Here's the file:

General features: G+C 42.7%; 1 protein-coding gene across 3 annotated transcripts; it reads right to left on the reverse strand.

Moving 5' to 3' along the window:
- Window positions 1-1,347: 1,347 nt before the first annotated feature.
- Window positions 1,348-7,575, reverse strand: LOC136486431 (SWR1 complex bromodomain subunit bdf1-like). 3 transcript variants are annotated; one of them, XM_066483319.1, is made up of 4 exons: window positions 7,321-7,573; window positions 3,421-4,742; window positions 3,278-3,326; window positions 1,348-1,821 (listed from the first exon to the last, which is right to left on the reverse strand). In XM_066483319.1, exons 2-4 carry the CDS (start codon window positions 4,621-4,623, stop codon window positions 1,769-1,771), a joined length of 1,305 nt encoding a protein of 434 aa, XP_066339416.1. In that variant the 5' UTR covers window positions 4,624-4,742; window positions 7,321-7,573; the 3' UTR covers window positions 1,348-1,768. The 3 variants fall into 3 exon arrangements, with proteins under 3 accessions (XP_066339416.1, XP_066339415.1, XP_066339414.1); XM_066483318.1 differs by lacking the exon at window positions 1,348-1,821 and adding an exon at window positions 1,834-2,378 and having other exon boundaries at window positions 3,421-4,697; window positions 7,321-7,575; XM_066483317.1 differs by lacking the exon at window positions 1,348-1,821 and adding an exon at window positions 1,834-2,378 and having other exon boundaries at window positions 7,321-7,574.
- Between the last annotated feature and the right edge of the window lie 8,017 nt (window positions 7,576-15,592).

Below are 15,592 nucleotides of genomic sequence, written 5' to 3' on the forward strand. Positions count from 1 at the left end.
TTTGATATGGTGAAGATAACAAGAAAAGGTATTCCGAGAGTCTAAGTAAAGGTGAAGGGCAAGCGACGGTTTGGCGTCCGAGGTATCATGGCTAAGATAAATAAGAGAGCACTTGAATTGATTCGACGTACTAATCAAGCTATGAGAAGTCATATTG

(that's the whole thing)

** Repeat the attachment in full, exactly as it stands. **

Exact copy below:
General features: G+C 42.7%; 1 protein-coding gene across 3 annotated transcripts; it reads right to left on the reverse strand.

Moving 5' to 3' along the window:
- Window positions 1-1,347: 1,347 nt before the first annotated feature.
- Window positions 1,348-7,575, reverse strand: LOC136486431 (SWR1 complex bromodomain subunit bdf1-like). 3 transcript variants are annotated; one of them, XM_066483319.1, is made up of 4 exons: window positions 7,321-7,573; window positions 3,421-4,742; window positions 3,278-3,326; window positions 1,348-1,821 (listed from the first exon to the last, which is right to left on the reverse strand). In XM_066483319.1, exons 2-4 carry the CDS (start codon window positions 4,621-4,623, stop codon window positions 1,769-1,771), a joined length of 1,305 nt encoding a protein of 434 aa, XP_066339416.1. In that variant the 5' UTR covers window positions 4,624-4,742; window positions 7,321-7,573; the 3' UTR covers window positions 1,348-1,768. The 3 variants fall into 3 exon arrangements, with proteins under 3 accessions (XP_066339416.1, XP_066339415.1, XP_066339414.1); XM_066483318.1 differs by lacking the exon at window positions 1,348-1,821 and adding an exon at window positions 1,834-2,378 and having other exon boundaries at window positions 3,421-4,697; window positions 7,321-7,575; XM_066483317.1 differs by lacking the exon at window positions 1,348-1,821 and adding an exon at window positions 1,834-2,378 and having other exon boundaries at window positions 7,321-7,574.
- Between the last annotated feature and the right edge of the window lie 8,017 nt (window positions 7,576-15,592).

Below are 15,592 nucleotides of genomic sequence, written 5' to 3' on the forward strand. Positions count from 1 at the left end.
TTTGATATGGTGAAGATAACAAGAAAAGGTATTCCGAGAGTCTAAGTAAAGGTGAAGGGCAAGCGACGGTTTGGCGTCCGAGGTATCATGGCTAAGATAAATAAGAGAGCACTTGAATTGATTCGACGTACTAATCAAGCTATGAGAAGTCATATTG